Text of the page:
The Duke and Duchess of Sussex are unlikely to join the royal family at Sandringham for their first Christmas without the Queen.
King Charles is understood to have invited Meghan and Harry, who remain part of the family despite stepping down from royal duties nearly three years ago.
However, a source close to the king said it was “unlikely for them to attend.”
It will be the first time Charles will host their annual family reunion and Christmas vacation at their private property in Norfolk.
The Prince and Princess of Wales stay at nearby Anmer Hall, given to them by the Queen.
Other families plan to join the walk to the King and Queen’s Church on Christmas morning.
The Duke and Duchess of Sussex are unlikely to join the royal family at Sandringham for their first Christmas without the Queen. Photo: Harry and Meghan in October 2018
King Charles is understood to have invited Meghan and Harry, who remain part of the family despite stepping down from royal duties nearly three years ago. Photo: Charles then at Christmas 2019 Prince William, Kate, Prince George and Princess Charlotte
Since 1988, the royal family has made Sandringham their Christmas and New Year home.
Families traditionally vacation in a country mansion, but in recent years the COVID-19 pandemic has changed their daily routine.
The royal family will be celebrating at Sandringham this year, as Queen Elizabeth will be spending her first Christmas since her death.
Some members of the royal family will breathe a sigh of relief when the Sussexes send their condolences.
The Sussexes’ presence over mince pies may be unsettling after Meghan Markle described the late Queen’s funeral as “complicated.”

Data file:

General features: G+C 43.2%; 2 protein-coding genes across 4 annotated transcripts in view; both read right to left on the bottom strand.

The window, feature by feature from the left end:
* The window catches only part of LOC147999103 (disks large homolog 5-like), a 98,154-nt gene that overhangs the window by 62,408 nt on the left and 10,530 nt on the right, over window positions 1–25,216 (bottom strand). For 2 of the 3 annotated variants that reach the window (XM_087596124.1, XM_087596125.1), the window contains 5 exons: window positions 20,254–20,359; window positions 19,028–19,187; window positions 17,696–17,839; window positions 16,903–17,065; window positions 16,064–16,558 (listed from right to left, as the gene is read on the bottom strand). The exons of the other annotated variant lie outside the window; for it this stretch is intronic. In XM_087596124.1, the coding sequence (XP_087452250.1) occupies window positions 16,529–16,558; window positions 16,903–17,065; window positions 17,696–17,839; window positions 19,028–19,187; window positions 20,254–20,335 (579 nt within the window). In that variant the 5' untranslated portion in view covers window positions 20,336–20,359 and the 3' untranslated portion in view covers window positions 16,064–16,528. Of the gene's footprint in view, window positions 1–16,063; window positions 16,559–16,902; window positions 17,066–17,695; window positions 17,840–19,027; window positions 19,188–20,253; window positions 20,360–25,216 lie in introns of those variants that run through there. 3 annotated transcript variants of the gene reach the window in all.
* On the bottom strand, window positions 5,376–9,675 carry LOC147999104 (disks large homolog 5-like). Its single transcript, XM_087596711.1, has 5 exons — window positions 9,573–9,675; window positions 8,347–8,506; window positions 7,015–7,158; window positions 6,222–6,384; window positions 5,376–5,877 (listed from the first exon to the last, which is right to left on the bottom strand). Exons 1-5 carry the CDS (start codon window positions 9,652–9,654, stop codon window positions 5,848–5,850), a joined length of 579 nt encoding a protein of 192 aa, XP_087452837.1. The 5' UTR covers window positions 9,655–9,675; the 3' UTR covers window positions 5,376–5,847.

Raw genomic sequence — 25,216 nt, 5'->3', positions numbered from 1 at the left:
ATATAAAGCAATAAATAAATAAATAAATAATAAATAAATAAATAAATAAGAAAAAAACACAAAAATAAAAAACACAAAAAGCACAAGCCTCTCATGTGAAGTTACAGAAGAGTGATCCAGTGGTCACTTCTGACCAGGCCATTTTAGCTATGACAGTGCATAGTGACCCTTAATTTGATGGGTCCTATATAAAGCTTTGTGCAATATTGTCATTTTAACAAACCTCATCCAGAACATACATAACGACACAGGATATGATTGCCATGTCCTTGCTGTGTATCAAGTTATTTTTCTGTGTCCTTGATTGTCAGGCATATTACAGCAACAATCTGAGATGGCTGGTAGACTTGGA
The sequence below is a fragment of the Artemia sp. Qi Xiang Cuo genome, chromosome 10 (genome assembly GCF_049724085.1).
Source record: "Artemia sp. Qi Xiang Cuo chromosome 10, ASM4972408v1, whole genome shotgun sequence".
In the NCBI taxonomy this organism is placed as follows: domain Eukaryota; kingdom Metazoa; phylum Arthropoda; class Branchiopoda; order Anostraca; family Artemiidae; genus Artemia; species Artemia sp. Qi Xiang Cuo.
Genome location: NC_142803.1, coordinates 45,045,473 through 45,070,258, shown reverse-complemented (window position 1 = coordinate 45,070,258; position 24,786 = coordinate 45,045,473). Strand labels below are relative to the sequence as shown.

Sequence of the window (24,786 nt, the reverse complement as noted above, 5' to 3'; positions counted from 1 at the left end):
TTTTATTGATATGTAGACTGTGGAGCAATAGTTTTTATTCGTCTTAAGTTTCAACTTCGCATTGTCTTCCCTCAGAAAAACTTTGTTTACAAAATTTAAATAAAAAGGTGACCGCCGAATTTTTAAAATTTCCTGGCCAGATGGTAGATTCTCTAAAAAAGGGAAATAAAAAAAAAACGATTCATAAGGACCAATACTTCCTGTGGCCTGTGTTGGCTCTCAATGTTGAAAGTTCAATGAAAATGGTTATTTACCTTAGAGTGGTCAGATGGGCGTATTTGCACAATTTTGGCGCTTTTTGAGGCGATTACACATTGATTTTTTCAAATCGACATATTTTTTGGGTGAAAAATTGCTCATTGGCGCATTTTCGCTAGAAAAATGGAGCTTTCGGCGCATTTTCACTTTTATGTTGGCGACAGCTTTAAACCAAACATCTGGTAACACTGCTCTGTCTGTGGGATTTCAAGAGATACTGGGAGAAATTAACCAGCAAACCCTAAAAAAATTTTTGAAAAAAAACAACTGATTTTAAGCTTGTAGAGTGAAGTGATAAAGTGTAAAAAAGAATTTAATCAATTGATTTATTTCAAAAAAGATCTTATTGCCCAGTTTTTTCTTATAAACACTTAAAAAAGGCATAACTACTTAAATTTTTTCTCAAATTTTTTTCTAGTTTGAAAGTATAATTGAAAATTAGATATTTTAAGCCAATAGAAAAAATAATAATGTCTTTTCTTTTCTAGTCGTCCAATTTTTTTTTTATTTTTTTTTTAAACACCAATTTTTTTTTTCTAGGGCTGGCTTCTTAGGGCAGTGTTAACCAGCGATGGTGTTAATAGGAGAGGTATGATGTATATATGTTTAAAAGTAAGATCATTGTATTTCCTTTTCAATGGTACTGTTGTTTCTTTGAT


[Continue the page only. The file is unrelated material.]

Harry is poised to release his shocking memoir in the New Year and the program on Netflix before that.
The book, titled Spare as a “loaded” reference to his position as the younger brother of the heir to the throne, will feature a painful episode of his mother’s tragic death, the publisher says. .
The Royals have been based at Sandringham for Christmas and New Years since 1988, but in 2020 and 2021, the Queen will spend Christmas in Windsor. The Queen is pictured with William and Kate in Windsor in December 2020.
The late Queen spent about two months each winter at Sandringham House, where she broadcast her first televised Christmas message from there in 1957 (pictured).
Royal Christmas at Sandringham
Many festive seasons were celebrated in Windsor in the 1960s when the Queen’s children were still small, but since 1988 when the castle was rewired, Royal Christmas has returned to Sandringham.
The Queen traditionally spent both Christmas and New Years at the mansion before leaving in February.
She usually returned to London or Windsor on 6 February, the anniversary of her father’s death.
Last year, a royal insider told the Mail on Sunday, “Not only for the fond memories of Prince Philip and the tremendous efforts he made to transform the estate, but also for the very place where her father died. The Sandringham estate is special because there’s ‘over there’.